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ebook: The New Bradfield Scheme

COMING SOON: The 80 year old Bradfield scheme is a proposed world-class inland irrigation project that was designed to irrigate and drought-proof much of the north and western Queensland interior. The Scheme required large pipes, tunnels, and dams from the upper reaches of the Tully, Herbert and Burdekin rivers to feed the Thompson and Flinders rivers. Interest in the scheme has persisted in minor political parties, but studies have dismissed it as lacking in scientific justification, excessively expensive, and overly optimistic. Leon Ashby, with a history of broadacre irrigation and innovation, has solved the central problems in the original scheme and extended it to two larger schemes with much greater efficiencies and beneficial environmental impacts. Ashby’s plan is for an entirely gravity fed system, obviated the need for pumping water, harvesting flood flows and providing many additional irrigation dams en route. This would be achieved by siting high in the catchment an innovative 2000km contiguous aqueduct that would move the water gently from the highest dams at 800m elevation, over and through the Great Dividing Range plateau to dams at around 200m elevation in the central west. The holding capacity is expected to be 60,000 GigaL or three times the size of the Murray Darling Irrigation scheme. This would provide 30,000 GL per annum to irrigate approx 30,000 km2 of land, more than doubling the size of irrigated land in Australia. In addition the scheme has the ability to generate GWs of power, control and reduce the flooding flow of coastal rivers, and may reduce coral bleaching, excess nutrients and silt to the Great Barrier Reef from coastal farming and development. Along with other innovations from new technology, this would enable the realisation of the original Bradfield Scheme of opening up large swathes of fertile soil in central and western Queensland for fodder crops, cotton, and horticultural enterprises of all types, providing an estimated additional $50 billion dollars per annum to the Australian economy, along with jobs, revitalisation of rural communities, elimination of the droughts and flooding rains and creation of a world class irrigation scheme for rural Queensland.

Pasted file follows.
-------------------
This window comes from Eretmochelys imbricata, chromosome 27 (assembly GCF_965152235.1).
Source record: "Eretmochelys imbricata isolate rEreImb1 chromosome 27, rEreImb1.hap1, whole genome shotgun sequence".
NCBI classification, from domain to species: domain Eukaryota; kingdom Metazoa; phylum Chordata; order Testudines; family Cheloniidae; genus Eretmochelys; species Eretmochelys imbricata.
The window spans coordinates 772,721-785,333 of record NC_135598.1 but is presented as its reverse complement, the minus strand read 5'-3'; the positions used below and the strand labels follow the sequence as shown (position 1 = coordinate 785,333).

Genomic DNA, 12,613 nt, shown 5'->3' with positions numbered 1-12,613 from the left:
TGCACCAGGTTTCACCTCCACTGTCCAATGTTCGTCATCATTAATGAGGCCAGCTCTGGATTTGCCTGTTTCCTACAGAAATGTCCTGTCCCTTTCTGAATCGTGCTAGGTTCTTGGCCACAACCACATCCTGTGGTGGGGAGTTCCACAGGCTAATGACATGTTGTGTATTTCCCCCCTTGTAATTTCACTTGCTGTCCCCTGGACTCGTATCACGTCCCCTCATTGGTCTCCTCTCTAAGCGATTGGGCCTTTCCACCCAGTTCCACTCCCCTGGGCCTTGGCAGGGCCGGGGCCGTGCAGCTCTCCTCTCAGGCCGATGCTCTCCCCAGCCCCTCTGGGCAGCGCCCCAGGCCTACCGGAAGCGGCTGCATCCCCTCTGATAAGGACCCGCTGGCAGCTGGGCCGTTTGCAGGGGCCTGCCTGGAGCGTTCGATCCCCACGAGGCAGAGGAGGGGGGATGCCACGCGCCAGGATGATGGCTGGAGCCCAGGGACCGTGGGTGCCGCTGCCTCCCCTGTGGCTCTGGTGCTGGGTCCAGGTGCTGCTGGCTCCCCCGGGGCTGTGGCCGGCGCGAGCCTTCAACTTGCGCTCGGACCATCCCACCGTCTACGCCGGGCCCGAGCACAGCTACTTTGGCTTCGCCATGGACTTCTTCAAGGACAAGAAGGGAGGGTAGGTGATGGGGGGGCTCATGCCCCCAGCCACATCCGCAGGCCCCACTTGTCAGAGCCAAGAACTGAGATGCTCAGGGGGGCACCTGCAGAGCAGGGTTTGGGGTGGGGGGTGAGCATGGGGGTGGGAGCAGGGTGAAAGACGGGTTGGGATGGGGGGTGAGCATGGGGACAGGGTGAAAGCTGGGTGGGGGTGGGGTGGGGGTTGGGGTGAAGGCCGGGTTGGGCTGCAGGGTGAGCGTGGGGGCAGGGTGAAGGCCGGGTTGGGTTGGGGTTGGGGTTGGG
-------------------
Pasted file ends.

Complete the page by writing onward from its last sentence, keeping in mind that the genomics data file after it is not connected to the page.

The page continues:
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Why Water Resources Need Connection

Local water storage doesn’t last through Australian droughts.

The South Burnett is located on top of Australia’s Great Dividing Range just two hours drive north-west of Brisbane, Australia and directly west of the Sunshine Coast. The South Burnett is  Queensland’s largest wine region, home to the State’s biggest vineyards and more than 20 wineries and cellar doors. The South Burnett is also home to two of Queensland’s biggest inland waterways (Lake Boondooma and the Bjelke-Petersen Dam), the Jurassic-era Bunya Mountains and some of Australia’s prettiest agricultural country.